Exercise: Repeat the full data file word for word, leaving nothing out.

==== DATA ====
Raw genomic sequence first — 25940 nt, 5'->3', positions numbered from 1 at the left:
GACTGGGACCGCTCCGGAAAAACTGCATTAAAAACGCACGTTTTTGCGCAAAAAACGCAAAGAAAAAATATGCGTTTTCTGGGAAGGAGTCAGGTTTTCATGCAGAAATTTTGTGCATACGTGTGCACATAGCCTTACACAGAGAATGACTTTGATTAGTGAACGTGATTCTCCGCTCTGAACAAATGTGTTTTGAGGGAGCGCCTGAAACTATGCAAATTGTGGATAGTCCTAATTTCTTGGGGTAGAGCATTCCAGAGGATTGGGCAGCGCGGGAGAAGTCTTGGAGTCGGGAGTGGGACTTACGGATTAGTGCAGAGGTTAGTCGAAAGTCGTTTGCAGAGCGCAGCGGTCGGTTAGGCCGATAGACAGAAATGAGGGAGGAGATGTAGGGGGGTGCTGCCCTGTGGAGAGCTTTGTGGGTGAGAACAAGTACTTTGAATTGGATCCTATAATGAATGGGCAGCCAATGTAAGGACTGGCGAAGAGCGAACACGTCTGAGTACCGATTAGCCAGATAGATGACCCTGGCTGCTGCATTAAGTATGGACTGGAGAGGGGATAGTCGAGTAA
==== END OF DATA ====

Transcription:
Raw genomic sequence first — 25940 nt, 5'->3', positions numbered from 1 at the left:
GACTGGGACCGCTCCGGAAAAACTGCATTAAAAACGCACGTTTTTGCGCAAAAAACGCAAAGAAAAAATATGCGTTTTCTGGGAAGGAGTCAGGTTTTCATGCAGAAATTTTGTGCATACGTGTGCACATAGCCTTACACAGAGAATGACTTTGATTAGTGAACGTGATTCTCCGCTCTGAACAAATGTGTTTTGAGGGAGCGCCTGAAACTATGCAAATTGTGGATAGTCCTAATTTCTTGGGGTAGAGCATTCCAGAGGATTGGGCAGCGCGGGAGAAGTCTTGGAGTCGGGAGTGGGACTTACGGATTAGTGCAGAGGTTAGTCGAAAGTCGTTTGCAGAGCGCAGCGGTCGGTTAGGCCGATAGACAGAAATGAGGGAGGAGATGTAGGGGGGTGCTGCCCTGTGGAGAGCTTTGTGGGTGAGAACAAGTACTTTGAATTGGATCCTATAATGAATGGGCAGCCAATGTAAGGACTGGCGAAGAGCGAACACGTCTGAGTACCGATTAGCCAGATAGATGACCCTGGCTGCTGCATTAAGTATGGACTGGAGAGGGGATAGTCGAGTAA